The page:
What Every Real Estate Investor Needs to Know About Cash Flow
"What Every Real Estate Investor Needs to Know About Cash Flow" By Frank Gallinelli
Frank Gallineli's book "What Every Real Estate Investor Needs to Know About Cash Flow... And 36 Other Key Financial Measures" is highly technical, but very interesting. I found it helped me by explaining the math behind the deals in plain English.
The book is divided into two parts. The first part covers the basics of real estate investing and an introduction to the concepts that need to be understood. The second part covers individual calculations such as compound interest, cash-on-cash return, and internal rate of return. It is best kept as a reference, so my notes are limited:
How to make money in Real Estate:
* Cash Flow - also called "net spendable cash", this is the left over money each month after all of your bills are paid.
* Appreciation - the growth in the value of the property over time.
* Loan Amortization - each payment made on a loan comes from rental income. It includes principle and interest. The pay down of the principle adds more value to your net worth. Amortization is the liquidation of debt through installment payments.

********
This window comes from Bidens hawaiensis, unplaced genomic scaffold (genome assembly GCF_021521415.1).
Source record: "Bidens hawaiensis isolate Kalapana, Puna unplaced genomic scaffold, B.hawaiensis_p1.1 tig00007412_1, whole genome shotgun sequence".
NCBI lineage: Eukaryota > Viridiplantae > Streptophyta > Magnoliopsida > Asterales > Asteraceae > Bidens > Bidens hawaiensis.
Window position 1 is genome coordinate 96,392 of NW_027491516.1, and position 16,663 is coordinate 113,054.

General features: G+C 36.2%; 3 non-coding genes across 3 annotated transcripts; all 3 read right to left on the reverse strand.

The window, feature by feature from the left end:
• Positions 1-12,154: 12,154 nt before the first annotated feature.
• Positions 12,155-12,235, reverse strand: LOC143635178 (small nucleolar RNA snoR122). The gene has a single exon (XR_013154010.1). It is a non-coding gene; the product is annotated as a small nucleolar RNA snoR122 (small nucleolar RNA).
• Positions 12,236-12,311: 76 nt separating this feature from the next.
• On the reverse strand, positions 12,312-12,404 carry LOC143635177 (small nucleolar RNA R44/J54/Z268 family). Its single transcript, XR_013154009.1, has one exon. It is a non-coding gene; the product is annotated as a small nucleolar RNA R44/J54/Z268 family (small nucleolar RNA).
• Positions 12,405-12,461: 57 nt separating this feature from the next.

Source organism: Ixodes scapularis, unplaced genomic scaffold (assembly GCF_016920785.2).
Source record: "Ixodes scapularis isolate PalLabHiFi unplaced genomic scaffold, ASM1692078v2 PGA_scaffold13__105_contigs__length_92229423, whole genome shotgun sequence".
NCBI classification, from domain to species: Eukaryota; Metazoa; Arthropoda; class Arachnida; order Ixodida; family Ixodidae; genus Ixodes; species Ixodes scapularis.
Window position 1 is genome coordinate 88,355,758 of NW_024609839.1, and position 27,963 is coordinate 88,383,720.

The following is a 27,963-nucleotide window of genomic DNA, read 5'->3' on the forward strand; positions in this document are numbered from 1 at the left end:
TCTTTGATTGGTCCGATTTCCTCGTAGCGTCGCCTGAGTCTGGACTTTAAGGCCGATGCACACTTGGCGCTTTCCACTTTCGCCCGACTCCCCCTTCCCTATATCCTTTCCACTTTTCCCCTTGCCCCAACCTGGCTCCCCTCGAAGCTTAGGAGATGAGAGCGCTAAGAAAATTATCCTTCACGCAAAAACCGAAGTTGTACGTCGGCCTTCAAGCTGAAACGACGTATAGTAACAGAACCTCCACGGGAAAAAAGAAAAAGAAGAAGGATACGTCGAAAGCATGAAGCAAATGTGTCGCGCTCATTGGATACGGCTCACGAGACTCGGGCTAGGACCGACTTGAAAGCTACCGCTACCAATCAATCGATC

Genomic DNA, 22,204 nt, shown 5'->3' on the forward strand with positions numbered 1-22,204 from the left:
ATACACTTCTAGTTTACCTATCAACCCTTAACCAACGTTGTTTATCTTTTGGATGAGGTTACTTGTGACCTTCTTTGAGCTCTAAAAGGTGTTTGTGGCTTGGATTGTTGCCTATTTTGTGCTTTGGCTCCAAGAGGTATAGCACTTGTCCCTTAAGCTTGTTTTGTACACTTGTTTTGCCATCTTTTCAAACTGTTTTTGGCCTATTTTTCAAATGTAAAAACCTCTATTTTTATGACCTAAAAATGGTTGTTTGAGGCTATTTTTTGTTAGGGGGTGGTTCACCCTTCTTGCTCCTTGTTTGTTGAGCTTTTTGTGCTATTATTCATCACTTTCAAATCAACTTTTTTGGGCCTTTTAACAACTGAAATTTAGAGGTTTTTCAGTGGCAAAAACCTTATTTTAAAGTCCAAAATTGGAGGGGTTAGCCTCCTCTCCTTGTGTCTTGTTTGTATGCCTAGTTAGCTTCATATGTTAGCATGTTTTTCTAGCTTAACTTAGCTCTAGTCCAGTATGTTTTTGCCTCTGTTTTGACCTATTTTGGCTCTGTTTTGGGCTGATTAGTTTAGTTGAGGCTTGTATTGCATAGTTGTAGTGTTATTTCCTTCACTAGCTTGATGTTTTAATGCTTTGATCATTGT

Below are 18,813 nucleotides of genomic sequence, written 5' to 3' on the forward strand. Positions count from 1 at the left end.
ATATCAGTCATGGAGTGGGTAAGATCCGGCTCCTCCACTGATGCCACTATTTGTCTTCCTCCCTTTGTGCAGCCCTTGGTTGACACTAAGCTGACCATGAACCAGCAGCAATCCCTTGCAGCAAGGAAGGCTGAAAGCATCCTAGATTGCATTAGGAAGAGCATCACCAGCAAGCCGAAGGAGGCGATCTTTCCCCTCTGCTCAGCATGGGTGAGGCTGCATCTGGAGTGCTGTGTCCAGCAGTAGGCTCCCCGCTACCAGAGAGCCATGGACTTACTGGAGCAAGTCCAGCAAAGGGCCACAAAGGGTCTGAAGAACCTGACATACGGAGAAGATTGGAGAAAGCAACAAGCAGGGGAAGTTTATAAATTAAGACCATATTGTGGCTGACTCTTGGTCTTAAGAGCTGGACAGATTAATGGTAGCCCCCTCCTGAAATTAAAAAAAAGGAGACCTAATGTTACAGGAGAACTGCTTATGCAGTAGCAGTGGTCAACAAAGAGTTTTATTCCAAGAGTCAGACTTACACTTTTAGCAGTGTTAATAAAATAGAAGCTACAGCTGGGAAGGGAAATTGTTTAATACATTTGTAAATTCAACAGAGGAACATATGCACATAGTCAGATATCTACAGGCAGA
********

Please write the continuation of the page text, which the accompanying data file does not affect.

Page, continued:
* Tax Shelter - deductions such as mortgage interest and depreciation can shield income from other sources against taxation.
How to estimate what a property is worth:
* Taxable Income - this is your NOI less interest payments, allowable write-offs, and amortization plus any earned interest.
* Cash Flow Before Taxes - is your NOI less debt service and capital expenditures plus interest earned.
* Taxable Income creates income tax which is subtracted from cash flow before taxes to give you a cash flow after taxes.
* Cash Flow After Taxes is the income stream you are buying when you purchase a property. The value of the property is dictated by the desired income stream (or return).
* Amortization is the process of spreading the deduction of mortgage points paid at closing out over the life of the loan. For example, $10,000 in points for a 10 year loan would result in a $1,000 per year deduction.
* Cash-on-Cash Return = Cash Flow before Taxes/Cash Investment
* Gross Rent Multiplier = Market Value/Gross Income (Yearly)
* Market Value = GRM x Gross Income
* Debt Coverage Ratio = NOI/Annual Debt Payments
A DCR of 1.2 would mean that you have 20% more net income than required to make the mortgage payments. This is the typical minimum to obtain a loan.
This is a book that must be kept on the shelf as a reference. The author offers plenty of free downloads (such as Excel spreadsheets) on his website http://www.realdata.com/book
Biggest Takeaway: "Timing is everything. Cash you receive sooner is more valuable than cash you receive later because the sooner you have it, the sooner you can put it to work earning more cash."
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